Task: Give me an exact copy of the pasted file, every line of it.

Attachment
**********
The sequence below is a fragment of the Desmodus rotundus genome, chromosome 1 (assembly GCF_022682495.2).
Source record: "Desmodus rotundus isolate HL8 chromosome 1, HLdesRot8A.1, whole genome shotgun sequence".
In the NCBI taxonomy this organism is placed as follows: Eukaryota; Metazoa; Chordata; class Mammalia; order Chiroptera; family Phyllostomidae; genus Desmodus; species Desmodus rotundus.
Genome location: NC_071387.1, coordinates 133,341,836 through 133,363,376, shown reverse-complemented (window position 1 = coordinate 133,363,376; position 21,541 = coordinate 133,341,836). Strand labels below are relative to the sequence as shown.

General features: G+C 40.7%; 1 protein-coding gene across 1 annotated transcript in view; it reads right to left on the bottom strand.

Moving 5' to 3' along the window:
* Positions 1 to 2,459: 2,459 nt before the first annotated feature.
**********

The sequence below is a fragment of the Desmodus rotundus genome, chromosome 1 (assembly GCF_022682495.2).
Source record: "Desmodus rotundus isolate HL8 chromosome 1, HLdesRot8A.1, whole genome shotgun sequence".
In the NCBI taxonomy this organism is placed as follows: Eukaryota; Metazoa; Chordata; class Mammalia; order Chiroptera; family Phyllostomidae; genus Desmodus; species Desmodus rotundus.
Genome location: NC_071387.1, coordinates 133,341,836 through 133,363,376, shown reverse-complemented (window position 1 = coordinate 133,363,376; position 21,541 = coordinate 133,341,836). Strand labels below are relative to the sequence as shown.

General features: G+C 40.7%; 1 protein-coding gene across 1 annotated transcript in view; it reads right to left on the bottom strand.

Moving 5' to 3' along the window:
* Positions 1 to 2,459: 2,459 nt before the first annotated feature.